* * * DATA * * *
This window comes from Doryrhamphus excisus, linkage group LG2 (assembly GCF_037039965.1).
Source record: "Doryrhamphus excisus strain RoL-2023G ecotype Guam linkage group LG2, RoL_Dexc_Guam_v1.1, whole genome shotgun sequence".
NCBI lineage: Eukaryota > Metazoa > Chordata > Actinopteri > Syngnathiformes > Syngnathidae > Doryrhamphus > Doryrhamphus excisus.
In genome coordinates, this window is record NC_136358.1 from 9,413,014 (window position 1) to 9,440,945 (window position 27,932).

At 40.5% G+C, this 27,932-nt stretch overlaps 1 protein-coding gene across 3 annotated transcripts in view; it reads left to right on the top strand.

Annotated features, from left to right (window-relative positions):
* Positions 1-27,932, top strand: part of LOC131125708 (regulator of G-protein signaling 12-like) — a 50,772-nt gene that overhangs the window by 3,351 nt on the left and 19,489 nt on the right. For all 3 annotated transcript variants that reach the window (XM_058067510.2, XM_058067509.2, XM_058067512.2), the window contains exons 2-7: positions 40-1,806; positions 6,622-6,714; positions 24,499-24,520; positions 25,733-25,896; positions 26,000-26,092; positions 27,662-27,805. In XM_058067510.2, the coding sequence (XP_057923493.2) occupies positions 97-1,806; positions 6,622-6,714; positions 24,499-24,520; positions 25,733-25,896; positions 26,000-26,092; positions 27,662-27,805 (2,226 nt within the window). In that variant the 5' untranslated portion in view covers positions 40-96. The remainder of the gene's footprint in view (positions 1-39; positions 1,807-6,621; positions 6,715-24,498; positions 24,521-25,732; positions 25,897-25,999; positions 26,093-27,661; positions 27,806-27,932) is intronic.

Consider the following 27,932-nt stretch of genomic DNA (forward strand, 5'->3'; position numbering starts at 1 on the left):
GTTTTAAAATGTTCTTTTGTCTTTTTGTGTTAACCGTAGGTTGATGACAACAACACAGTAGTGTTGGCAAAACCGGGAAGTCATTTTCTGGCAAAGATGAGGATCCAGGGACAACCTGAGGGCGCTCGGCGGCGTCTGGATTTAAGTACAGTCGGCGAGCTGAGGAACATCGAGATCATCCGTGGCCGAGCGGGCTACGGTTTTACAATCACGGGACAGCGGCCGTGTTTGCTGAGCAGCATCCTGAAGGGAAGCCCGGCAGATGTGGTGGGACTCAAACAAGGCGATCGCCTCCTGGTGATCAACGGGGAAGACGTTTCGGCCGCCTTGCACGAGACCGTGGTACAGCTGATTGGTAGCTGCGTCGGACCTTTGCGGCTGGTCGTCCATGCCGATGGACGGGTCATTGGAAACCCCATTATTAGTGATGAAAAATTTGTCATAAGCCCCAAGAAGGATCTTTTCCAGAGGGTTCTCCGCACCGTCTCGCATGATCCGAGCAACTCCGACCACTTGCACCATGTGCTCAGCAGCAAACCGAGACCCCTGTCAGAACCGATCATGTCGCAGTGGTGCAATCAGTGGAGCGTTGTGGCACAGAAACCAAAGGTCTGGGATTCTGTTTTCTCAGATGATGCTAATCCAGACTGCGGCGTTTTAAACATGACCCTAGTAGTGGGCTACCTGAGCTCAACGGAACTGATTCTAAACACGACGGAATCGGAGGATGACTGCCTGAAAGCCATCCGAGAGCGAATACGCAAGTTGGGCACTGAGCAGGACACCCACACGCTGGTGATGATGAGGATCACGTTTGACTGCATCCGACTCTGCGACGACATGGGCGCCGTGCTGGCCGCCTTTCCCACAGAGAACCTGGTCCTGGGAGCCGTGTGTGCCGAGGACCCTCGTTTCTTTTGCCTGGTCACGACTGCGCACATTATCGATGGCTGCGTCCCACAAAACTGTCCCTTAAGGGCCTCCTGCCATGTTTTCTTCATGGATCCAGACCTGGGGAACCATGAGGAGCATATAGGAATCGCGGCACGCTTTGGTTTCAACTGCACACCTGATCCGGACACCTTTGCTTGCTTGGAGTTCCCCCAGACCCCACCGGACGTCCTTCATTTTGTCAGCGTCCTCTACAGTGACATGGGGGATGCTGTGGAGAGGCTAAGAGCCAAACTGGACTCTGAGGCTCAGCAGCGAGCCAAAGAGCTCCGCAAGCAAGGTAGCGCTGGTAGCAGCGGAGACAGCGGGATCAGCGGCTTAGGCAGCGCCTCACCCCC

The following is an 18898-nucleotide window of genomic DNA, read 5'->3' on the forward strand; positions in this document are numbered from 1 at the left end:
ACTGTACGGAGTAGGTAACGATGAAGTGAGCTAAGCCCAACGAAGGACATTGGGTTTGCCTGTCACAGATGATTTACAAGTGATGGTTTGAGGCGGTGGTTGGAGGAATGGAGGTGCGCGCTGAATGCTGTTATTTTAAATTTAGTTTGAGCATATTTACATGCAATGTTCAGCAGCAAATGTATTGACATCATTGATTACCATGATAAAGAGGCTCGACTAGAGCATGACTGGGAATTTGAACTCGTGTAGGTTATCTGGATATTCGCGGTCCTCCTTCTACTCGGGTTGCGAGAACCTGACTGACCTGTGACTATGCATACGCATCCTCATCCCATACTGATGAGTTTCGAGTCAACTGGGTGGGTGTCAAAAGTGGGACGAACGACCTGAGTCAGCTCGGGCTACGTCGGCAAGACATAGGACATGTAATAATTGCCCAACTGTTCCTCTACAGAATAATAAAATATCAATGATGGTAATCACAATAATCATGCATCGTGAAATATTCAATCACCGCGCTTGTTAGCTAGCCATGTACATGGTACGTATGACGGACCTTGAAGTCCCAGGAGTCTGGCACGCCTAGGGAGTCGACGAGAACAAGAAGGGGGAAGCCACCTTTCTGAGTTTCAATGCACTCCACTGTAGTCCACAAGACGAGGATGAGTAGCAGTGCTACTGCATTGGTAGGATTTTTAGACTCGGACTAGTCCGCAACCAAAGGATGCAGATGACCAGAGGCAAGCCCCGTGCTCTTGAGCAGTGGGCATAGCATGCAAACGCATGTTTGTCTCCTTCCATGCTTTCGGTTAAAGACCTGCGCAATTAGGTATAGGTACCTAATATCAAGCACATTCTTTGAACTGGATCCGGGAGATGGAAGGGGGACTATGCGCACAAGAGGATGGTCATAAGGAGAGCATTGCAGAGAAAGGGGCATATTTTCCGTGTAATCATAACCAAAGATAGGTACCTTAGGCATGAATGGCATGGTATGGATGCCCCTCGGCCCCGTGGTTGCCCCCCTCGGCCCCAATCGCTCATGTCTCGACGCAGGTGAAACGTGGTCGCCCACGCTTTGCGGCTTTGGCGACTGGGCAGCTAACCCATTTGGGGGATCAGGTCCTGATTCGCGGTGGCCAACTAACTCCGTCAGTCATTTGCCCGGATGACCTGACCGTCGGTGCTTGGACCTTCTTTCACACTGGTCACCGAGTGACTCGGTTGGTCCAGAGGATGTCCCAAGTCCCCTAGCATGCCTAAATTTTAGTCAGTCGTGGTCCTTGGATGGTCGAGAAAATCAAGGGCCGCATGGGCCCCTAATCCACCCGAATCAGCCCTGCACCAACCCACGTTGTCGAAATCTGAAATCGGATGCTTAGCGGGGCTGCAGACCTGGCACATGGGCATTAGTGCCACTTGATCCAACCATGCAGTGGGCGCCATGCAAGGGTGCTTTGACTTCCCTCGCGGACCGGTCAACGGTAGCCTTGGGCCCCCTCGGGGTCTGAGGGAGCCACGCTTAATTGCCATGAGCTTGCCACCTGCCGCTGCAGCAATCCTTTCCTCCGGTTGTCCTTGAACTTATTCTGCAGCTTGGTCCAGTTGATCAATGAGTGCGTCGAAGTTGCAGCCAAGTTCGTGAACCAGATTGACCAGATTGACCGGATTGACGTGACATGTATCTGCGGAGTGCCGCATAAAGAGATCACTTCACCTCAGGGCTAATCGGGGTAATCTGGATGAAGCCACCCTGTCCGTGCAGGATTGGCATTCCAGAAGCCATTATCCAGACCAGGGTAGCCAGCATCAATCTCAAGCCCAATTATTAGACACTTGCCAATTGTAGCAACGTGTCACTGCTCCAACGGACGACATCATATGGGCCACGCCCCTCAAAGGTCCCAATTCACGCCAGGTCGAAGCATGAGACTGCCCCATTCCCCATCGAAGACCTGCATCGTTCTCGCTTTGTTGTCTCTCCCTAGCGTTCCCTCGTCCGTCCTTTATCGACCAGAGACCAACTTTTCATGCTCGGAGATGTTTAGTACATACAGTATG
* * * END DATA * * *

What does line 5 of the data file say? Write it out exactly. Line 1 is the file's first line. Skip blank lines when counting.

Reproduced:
At 40.5% G+C, this 27,932-nt stretch overlaps 1 protein-coding gene across 3 annotated transcripts in view; it reads left to right on the top strand.